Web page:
Washington, DC—(ENEWSPF)—August 7, 2015. Total nonfarm payroll employment increased by 215,000 in July, and the unemployment rate was unchanged at 5.3 percent, the U.S. Bureau of Labor Statistics reported today. Job gains occurred in retail trade, health care, professional and technical services, and financial activities.
Household Survey Data
In July, both the unemployment rate (5.3 percent) and the number of unemployed persons (8.3 million) were unchanged. Over the year, the unemployment rate and the number of unemployed persons were down by 0.9 percentage point and 1.4 million, respectively. (See table A-1.)
Among the major worker groups, the unemployment rate for teenagers declined to 16.2 percent in July. The rates for adult men (4.8 percent), adult women (4.9 percent), whites (4.6 percent), blacks (9.1 percent), Asians (4.0 percent), and Hispanics (6.8 percent) showed little or no change. (See tables A-1, A-2, and A-3.)
Among the unemployed, the number of new entrants decreased by 107,000 in July. New entrants are unemployed persons who never previously worked. (See table A-11.)
In July, the number of long-term unemployed (those jobless for 27 weeks or more) was little changed at 2.2 million. These individuals accounted for 26.9 percent of the unemployed. Over the past 12 months, the number of long-term unemployed is down by 986,000. (See table A-12.)
The civilian labor force participation rate was unchanged at 62.6 percent in July, after declining by 0.3 percentage point in June. The employment-population ratio, at 59.3 percent, was also unchanged in July and has shown little movement thus far this year. (See table A-1.)
The number of persons employed part time for economic reasons (sometimes referred to as involuntary part-time workers) was little changed in July at 6.3 million. These individuals, who would have preferred full-time employment, were working part time because their hours had been cut back or because they were unable to find a full-time job. (See table A-8.)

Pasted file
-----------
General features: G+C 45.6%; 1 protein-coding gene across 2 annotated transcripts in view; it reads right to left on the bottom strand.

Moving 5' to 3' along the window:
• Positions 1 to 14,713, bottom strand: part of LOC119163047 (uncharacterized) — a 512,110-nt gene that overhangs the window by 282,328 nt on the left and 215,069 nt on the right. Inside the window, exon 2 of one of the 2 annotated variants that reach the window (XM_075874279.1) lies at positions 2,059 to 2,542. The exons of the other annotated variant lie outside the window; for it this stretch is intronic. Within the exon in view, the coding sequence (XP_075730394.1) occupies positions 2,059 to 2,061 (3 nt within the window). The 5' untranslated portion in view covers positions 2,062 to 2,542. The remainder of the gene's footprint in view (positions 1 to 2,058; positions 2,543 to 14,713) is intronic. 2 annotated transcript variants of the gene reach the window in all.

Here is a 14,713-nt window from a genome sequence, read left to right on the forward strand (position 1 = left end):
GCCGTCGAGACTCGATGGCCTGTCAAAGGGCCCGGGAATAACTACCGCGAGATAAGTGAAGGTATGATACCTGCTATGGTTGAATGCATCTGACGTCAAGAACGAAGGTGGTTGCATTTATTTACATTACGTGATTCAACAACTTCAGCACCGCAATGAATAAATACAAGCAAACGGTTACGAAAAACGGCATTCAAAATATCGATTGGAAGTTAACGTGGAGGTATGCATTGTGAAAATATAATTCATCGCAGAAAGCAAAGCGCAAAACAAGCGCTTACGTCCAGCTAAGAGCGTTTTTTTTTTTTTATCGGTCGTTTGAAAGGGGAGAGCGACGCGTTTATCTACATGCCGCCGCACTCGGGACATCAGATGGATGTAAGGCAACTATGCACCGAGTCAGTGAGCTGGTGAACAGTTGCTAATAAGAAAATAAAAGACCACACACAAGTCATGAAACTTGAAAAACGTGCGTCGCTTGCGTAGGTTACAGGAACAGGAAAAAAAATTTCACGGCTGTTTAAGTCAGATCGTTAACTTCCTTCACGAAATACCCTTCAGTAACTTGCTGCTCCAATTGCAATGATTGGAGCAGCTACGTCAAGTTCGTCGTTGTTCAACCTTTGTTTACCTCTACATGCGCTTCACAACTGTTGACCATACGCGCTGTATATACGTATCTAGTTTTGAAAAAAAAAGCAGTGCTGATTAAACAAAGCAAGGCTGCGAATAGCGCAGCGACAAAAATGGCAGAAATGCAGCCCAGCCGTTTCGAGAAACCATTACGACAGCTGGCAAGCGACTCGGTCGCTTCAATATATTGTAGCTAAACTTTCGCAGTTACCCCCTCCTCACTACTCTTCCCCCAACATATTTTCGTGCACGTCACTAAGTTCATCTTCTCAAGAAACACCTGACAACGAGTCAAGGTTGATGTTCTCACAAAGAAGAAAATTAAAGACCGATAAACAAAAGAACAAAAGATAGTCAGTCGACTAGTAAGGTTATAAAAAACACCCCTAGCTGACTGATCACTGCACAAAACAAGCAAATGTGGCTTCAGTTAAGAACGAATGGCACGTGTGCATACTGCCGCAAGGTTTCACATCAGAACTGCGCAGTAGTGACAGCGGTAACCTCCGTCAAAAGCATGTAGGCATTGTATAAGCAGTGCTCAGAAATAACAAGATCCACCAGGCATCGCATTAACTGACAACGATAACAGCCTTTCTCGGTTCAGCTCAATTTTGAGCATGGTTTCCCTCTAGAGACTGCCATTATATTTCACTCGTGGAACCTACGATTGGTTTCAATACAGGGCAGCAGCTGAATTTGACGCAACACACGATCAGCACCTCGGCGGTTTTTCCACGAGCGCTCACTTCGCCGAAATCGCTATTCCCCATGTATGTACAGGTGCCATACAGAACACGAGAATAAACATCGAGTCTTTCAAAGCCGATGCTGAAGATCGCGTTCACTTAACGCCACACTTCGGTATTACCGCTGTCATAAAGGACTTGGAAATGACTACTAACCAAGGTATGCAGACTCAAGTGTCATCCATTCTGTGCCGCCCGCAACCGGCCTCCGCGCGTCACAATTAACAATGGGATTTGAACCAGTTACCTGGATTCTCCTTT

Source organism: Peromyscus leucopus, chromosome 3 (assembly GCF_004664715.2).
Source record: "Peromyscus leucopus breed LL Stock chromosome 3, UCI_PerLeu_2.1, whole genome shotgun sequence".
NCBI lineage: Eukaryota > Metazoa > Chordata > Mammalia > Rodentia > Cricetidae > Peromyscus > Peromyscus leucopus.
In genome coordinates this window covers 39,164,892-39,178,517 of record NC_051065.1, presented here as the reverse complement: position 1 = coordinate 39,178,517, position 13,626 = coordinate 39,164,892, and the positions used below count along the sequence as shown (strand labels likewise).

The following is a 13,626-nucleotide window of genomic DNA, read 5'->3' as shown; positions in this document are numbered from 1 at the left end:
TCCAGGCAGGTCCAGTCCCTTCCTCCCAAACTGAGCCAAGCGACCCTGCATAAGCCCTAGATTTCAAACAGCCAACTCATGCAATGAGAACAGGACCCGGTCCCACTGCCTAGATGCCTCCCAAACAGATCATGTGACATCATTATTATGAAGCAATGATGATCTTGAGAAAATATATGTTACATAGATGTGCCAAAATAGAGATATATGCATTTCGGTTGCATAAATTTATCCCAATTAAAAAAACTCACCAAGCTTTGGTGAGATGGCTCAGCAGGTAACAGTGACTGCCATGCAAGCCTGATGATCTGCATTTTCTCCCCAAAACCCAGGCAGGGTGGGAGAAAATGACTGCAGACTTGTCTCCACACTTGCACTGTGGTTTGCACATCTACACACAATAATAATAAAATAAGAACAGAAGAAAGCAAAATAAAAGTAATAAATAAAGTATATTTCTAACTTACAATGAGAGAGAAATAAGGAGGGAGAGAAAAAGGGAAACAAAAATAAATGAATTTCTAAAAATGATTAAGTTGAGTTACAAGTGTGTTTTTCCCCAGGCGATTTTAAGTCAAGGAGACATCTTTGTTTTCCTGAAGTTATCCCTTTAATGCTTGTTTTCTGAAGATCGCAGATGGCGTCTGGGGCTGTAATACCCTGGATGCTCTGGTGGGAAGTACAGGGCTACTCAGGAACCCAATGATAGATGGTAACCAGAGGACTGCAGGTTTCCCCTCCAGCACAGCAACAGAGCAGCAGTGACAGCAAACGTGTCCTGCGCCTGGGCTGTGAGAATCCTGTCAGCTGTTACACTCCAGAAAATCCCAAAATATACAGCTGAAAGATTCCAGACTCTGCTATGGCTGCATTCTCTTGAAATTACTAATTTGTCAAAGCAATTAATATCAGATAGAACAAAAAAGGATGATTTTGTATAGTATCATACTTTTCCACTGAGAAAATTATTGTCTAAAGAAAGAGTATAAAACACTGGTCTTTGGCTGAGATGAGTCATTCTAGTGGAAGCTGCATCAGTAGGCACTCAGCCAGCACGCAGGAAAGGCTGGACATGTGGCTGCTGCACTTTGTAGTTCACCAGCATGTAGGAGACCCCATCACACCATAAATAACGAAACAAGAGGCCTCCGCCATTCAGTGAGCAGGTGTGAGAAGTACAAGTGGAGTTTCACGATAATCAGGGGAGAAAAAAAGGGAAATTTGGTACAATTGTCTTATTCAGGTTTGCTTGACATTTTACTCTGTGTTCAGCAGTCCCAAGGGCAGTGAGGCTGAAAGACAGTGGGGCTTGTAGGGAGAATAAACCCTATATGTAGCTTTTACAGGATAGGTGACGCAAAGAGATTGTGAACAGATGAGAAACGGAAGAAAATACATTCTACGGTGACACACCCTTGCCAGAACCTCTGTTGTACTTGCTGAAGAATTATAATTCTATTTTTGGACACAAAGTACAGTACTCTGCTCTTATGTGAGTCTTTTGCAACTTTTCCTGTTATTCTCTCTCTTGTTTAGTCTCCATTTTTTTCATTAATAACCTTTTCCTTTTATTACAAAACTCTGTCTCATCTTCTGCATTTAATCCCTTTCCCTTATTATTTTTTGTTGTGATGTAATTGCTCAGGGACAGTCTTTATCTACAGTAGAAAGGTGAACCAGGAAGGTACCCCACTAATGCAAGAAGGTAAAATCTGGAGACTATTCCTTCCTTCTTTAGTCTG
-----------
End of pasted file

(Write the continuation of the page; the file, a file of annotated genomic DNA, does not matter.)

In July, 1.9 million persons were marginally attached to the labor force, down by 251,000 from a year earlier. (The data are not seasonally adjusted.) These individuals were not in the labor force, wanted and were available for work, and had looked for a job sometime in the prior 12 months. They were not counted as unemployed because they had not searched for work in the 4 weeks preceding the survey. (See table A-16.)
Among the marginally attached, there were 668,000 discouraged workers in July, little changed from a year earlier. (The data are not seasonally adjusted.) Discouraged workers are persons not currently looking for work because they believe no jobs are available for them. The remaining 1.3 million persons marginally attached to the labor force in July had not searched for work for reasons such as school attendance or family responsibilities. (See table A-16.)
Establishment Survey Data
Total nonfarm payroll employment rose by 215,000 in July, compared with an average monthly gain of 246,000 over the prior 12 months. In July, job gains occurred in retail trade, health care, professional and technical services, and financial activities.